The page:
Sunday 8 September 2013

From The Abyss

Seems that the famous Reading Gaol is to be closed, which cannot but turn one's thoughts to Oscar Wilde.  With Mr Q's post also in mind and gas in the air, my apologies to Mr W:

I never saw a man who looked 
With such a wistful eye 
Out of the ‘spital tent of blue 
And upwards to the sky 
At every glinting plane that went 
With trails of silver by 

The vilest deeds like poison weeds 
Bloom well in Syrian air 
And Sarin gas strikes man and child 
And innocent woman there. 
All men oppose the Sarin gas 
All men pretend to care 

I know not if Assad’s the worst 
That could these folk befall; 
All that we know who watch from far 
Is, if the West stood tall 
And acted as its words require 
Assad would surely fall 

And this I know, that every hour 
The West stands idly by 
And wrings its hands, and stays its power, 
And waits for “Certainty” 
Then tyrants all will nod and wink 
And innocents will die 

And they of the swollen purple throats 
And the burning lungs and eyes 
Wait for the bolts of Shock and Awe 
That come down from the skies 
When statesmen stir themselves to show 
Their sayings are not lies 

In Westminster in London town 
There is a House of shame 
And in it lies the honour that 
Could once boast of the name. 
A fratricide’s base stratagem 
Has doused the flickering flame 

“All men oppose the Sarin gas!” 
By all let this be heard 
Some do it with their fingers crossed 
Some with a sophist’s word 
The coward with appeasing vote 
The brave man with a sword! 



DJK said...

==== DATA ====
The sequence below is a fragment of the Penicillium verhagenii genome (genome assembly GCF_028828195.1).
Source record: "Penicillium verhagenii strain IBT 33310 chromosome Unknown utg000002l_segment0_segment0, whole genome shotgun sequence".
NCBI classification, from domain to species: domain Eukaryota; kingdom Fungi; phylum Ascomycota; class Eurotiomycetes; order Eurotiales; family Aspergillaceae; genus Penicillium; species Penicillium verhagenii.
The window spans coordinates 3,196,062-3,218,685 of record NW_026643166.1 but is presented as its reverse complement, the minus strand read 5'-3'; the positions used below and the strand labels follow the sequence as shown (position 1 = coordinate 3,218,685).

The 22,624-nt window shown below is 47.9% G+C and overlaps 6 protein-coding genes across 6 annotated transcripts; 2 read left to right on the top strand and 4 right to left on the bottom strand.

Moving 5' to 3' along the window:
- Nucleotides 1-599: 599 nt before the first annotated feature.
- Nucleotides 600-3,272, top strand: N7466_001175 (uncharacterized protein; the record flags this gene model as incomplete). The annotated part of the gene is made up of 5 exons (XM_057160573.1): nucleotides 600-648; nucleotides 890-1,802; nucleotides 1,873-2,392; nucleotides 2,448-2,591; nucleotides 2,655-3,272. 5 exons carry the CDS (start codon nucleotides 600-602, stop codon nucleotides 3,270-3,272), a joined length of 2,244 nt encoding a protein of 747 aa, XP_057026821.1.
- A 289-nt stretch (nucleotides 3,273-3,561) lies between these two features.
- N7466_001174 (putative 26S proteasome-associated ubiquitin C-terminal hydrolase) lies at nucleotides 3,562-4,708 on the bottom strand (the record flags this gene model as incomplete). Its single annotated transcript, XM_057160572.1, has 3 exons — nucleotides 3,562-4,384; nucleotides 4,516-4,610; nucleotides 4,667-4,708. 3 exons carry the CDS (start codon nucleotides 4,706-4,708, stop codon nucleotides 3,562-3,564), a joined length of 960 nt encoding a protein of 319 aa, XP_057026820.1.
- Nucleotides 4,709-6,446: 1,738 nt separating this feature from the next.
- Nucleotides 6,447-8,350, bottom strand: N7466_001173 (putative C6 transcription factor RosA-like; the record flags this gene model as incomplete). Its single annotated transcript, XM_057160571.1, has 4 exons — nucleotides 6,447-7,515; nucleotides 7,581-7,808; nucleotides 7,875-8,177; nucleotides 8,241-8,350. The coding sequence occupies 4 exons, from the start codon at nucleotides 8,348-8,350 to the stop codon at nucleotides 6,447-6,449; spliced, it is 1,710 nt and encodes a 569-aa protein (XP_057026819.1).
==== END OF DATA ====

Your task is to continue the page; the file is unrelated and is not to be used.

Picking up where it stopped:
"The coward with appeasing vote
The brave man with a sword! "

Hate to say it, but there's nothing brave about launching cruise missiles from 100 miles away or dealing out death and destruction in Waziristan from a USAF base in Nevada.

Nick Drew said...

the courage (if any) lies in being willing to accept the consequences of the action, to see the matter through

(notably absent after the adventures of the last decade)

DJK said...

Or then again, maybe the courageous course is to recognize that sometimes it's better to do nothing. This can be hard to accept for people conditioned to believing that every problem has a solution. The Syrian civil war is one of those situations where the simplistic good/evil narrative really isn't helpful.

Anonymous said...

Wrong. (but Wromantic)

DJK said...

I think what I find offensive is the implication that those many of us who are against the proposed bombing of Syria are appeasing cowards, as opposed to those brave heroes that are urging the cruise missiles to be launched.

electro-kevin said...

A brilliant piece of writing.

Alas we have come to see the futility of interfering with bad regimes only to replace them with worse ones - or with anarchy and tribal warring more brutal, destructive and terrifying than anything that went before.

Blair stretched faith in the judgment and honesty of British leaders beyond snapping point.

The quote Jeremy Clarkson who thinks that Assad ought to face trial instead:

"If Assad loses he will suffer at the hands of cannibalistic rebels. If he wins then he should be arrested and tried for war crimes. Bombing weddings, empty offices and baby milk factories and killing cleaning ladies and production workers solves nothing."

Anonymous said...

"the courage (if any) lies in being willing to accept the consequences of the action, to see the matter through"

But the consequences are being borne, in the main, by other people.

How's Libya doing? Oil flowing freely?

Budgie said...

Or, as the King of Id said: "In my war many of you will die; it is a sacrifice I am prepared to make."

Weekend Yachtsman said...

If only it were so simple.